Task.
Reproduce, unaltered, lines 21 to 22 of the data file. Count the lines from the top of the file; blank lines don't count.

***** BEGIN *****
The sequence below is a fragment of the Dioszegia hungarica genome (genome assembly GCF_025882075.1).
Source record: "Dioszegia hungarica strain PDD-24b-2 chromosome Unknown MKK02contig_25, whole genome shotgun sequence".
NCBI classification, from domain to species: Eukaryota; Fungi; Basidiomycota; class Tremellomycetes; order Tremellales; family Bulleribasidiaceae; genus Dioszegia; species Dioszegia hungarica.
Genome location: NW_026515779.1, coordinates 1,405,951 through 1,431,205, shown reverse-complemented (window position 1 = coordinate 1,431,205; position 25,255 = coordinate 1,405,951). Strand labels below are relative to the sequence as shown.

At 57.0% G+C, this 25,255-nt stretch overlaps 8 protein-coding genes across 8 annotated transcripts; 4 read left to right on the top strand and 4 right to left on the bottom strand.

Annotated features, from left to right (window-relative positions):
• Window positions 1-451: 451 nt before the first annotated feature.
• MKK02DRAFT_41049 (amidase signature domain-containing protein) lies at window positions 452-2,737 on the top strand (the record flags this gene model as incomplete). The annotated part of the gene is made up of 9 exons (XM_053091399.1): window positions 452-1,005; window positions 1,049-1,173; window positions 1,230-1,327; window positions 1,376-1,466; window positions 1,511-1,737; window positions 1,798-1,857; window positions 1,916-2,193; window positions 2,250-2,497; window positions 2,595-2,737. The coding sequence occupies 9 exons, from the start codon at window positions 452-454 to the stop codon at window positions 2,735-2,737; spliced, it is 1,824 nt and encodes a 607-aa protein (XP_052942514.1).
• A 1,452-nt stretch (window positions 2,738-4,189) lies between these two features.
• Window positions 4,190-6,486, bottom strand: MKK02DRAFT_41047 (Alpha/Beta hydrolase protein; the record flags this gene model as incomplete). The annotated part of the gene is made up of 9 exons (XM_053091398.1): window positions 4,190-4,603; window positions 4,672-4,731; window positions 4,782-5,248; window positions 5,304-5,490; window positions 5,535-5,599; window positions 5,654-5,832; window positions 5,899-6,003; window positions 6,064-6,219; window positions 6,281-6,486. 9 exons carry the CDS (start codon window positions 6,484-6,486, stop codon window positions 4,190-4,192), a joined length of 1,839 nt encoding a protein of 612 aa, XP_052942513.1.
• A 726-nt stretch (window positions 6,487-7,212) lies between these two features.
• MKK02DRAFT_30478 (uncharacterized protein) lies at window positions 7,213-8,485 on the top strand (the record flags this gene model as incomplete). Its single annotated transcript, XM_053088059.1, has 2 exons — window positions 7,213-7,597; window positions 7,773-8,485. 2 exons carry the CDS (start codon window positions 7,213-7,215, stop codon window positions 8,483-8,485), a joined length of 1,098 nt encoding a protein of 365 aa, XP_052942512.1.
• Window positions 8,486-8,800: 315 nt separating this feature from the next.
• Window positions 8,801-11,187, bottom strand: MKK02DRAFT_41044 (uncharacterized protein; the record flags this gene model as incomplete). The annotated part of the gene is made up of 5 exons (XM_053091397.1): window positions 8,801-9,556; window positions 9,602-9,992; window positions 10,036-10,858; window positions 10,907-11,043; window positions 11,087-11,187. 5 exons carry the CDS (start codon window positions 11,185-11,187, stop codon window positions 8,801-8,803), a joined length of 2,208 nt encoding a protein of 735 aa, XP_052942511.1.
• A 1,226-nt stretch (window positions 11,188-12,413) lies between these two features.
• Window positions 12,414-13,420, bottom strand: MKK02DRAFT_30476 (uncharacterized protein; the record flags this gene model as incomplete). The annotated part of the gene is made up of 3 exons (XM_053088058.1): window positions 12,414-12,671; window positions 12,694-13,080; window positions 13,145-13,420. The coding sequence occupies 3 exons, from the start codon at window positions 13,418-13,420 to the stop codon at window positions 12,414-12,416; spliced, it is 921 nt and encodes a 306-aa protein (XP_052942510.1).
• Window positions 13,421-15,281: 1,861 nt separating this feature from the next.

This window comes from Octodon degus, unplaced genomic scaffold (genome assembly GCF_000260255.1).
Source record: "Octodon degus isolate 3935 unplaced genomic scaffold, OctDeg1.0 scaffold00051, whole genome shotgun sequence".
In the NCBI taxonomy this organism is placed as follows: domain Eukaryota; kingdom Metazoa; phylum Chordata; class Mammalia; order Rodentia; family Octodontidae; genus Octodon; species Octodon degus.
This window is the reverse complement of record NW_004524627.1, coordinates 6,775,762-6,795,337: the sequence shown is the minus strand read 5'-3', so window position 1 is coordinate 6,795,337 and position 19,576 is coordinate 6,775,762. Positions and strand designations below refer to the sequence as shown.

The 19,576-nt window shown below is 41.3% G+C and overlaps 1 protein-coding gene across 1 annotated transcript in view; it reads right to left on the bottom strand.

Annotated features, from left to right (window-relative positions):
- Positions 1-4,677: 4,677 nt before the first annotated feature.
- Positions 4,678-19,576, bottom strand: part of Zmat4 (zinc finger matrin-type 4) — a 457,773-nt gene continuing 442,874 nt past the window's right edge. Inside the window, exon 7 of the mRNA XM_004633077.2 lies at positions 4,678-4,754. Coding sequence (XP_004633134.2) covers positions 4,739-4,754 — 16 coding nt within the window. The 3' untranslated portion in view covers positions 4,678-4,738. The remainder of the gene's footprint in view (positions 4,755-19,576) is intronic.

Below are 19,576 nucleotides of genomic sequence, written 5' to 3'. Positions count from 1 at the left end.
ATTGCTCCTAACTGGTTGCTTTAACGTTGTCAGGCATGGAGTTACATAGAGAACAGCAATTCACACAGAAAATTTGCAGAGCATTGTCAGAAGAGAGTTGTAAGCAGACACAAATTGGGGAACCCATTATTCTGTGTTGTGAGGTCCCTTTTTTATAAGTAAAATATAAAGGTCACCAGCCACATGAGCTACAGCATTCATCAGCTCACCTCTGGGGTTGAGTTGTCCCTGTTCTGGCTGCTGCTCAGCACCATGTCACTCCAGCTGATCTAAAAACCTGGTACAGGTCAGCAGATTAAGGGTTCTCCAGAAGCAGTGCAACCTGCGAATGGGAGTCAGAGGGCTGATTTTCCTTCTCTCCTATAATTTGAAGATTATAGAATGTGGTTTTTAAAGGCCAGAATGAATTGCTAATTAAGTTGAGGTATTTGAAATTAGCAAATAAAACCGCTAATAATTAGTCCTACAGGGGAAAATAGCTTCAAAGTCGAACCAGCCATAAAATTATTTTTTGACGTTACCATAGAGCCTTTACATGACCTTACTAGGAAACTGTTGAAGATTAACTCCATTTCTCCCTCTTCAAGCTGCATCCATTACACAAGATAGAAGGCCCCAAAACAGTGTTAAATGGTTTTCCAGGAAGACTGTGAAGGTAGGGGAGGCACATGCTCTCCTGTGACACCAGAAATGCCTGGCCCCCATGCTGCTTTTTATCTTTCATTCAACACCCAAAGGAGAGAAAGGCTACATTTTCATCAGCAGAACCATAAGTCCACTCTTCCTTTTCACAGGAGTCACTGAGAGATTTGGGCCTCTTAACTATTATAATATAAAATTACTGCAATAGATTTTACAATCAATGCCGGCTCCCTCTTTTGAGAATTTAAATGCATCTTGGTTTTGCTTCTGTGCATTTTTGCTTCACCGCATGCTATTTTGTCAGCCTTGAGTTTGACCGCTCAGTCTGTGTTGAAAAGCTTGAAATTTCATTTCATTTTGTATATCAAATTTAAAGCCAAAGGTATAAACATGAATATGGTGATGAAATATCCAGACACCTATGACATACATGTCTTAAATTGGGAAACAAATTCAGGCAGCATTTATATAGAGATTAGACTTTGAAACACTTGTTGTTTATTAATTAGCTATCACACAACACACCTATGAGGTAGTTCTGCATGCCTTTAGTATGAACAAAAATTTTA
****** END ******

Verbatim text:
This window is the reverse complement of record NW_004524627.1, coordinates 6,775,762-6,795,337: the sequence shown is the minus strand read 5'-3', so window position 1 is coordinate 6,795,337 and position 19,576 is coordinate 6,775,762. Positions and strand designations below refer to the sequence as shown.

The 19,576-nt window shown below is 41.3% G+C and overlaps 1 protein-coding gene across 1 annotated transcript in view; it reads right to left on the bottom strand.